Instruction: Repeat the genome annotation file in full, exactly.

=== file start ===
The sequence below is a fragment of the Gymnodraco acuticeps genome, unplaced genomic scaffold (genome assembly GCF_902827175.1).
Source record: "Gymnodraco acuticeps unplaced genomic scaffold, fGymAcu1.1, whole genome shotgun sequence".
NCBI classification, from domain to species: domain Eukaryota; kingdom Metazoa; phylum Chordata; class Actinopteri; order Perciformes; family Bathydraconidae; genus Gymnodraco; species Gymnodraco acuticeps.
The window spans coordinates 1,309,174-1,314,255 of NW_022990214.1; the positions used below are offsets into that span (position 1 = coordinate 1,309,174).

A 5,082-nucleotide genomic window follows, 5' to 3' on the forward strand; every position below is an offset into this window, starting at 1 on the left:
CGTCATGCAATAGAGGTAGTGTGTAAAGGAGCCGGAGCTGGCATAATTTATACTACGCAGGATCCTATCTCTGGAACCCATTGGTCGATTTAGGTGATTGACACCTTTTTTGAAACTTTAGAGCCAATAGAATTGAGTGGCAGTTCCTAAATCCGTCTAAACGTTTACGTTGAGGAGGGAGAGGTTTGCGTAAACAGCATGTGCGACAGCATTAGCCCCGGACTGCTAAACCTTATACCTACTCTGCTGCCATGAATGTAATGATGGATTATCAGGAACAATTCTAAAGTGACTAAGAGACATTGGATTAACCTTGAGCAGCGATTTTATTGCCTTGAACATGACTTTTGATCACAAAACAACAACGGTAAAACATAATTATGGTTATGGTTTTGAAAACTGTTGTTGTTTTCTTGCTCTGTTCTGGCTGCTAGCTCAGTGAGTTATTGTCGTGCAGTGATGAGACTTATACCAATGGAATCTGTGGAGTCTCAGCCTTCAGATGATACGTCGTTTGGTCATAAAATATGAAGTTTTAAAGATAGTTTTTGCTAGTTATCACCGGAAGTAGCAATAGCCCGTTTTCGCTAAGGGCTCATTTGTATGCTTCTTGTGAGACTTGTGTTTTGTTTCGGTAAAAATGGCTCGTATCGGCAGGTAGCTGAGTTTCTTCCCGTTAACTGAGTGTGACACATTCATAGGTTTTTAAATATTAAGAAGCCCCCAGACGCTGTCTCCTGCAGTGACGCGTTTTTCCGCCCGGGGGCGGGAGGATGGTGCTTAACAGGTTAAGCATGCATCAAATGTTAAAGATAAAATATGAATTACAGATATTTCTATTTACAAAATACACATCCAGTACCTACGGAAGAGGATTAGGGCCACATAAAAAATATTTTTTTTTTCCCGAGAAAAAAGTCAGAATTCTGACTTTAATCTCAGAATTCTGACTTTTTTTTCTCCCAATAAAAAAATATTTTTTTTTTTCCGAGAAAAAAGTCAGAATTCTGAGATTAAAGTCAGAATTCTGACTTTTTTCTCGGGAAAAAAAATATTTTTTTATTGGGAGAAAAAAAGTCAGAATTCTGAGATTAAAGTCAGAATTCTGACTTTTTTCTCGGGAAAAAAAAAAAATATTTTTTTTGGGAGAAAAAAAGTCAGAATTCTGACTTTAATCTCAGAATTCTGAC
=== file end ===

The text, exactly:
The sequence below is a fragment of the Gymnodraco acuticeps genome, unplaced genomic scaffold (genome assembly GCF_902827175.1).
Source record: "Gymnodraco acuticeps unplaced genomic scaffold, fGymAcu1.1, whole genome shotgun sequence".
NCBI classification, from domain to species: domain Eukaryota; kingdom Metazoa; phylum Chordata; class Actinopteri; order Perciformes; family Bathydraconidae; genus Gymnodraco; species Gymnodraco acuticeps.
The window spans coordinates 1,309,174-1,314,255 of NW_022990214.1; the positions used below are offsets into that span (position 1 = coordinate 1,309,174).

A 5,082-nucleotide genomic window follows, 5' to 3' on the forward strand; every position below is an offset into this window, starting at 1 on the left:
CGTCATGCAATAGAGGTAGTGTGTAAAGGAGCCGGAGCTGGCATAATTTATACTACGCAGGATCCTATCTCTGGAACCCATTGGTCGATTTAGGTGATTGACACCTTTTTTGAAACTTTAGAGCCAATAGAATTGAGTGGCAGTTCCTAAATCCGTCTAAACGTTTACGTTGAGGAGGGAGAGGTTTGCGTAAACAGCATGTGCGACAGCATTAGCCCCGGACTGCTAAACCTTATACCTACTCTGCTGCCATGAATGTAATGATGGATTATCAGGAACAATTCTAAAGTGACTAAGAGACATTGGATTAACCTTGAGCAGCGATTTTATTGCCTTGAACATGACTTTTGATCACAAAACAACAACGGTAAAACATAATTATGGTTATGGTTTTGAAAACTGTTGTTGTTTTCTTGCTCTGTTCTGGCTGCTAGCTCAGTGAGTTATTGTCGTGCAGTGATGAGACTTATACCAATGGAATCTGTGGAGTCTCAGCCTTCAGATGATACGTCGTTTGGTCATAAAATATGAAGTTTTAAAGATAGTTTTTGCTAGTTATCACCGGAAGTAGCAATAGCCCGTTTTCGCTAAGGGCTCATTTGTATGCTTCTTGTGAGACTTGTGTTTTGTTTCGGTAAAAATGGCTCGTATCGGCAGGTAGCTGAGTTTCTTCCCGTTAACTGAGTGTGACACATTCATAGGTTTTTAAATATTAAGAAGCCCCCAGACGCTGTCTCCTGCAGTGACGCGTTTTTCCGCCCGGGGGCGGGAGGATGGTGCTTAACAGGTTAAGCATGCATCAAATGTTAAAGATAAAATATGAATTACAGATATTTCTATTTACAAAATACACATCCAGTACCTACGGAAGAGGATTAGGGCCACATAAAAAATATTTTTTTTTTCCCGAGAAAAAAGTCAGAATTCTGACTTTAATCTCAGAATTCTGACTTTTTTTTCTCCCAATAAAAAAATATTTTTTTTTTTCCGAGAAAAAAGTCAGAATTCTGAGATTAAAGTCAGAATTCTGACTTTTTTCTCGGGAAAAAAAATATTTTTTTATTGGGAGAAAAAAAGTCAGAATTCTGAGATTAAAGTCAGAATTCTGACTTTTTTCTCGGGAAAAAAAAAAAATATTTTTTTTGGGAGAAAAAAAGTCAGAATTCTGACTTTAATCTCAGAATTCTGAC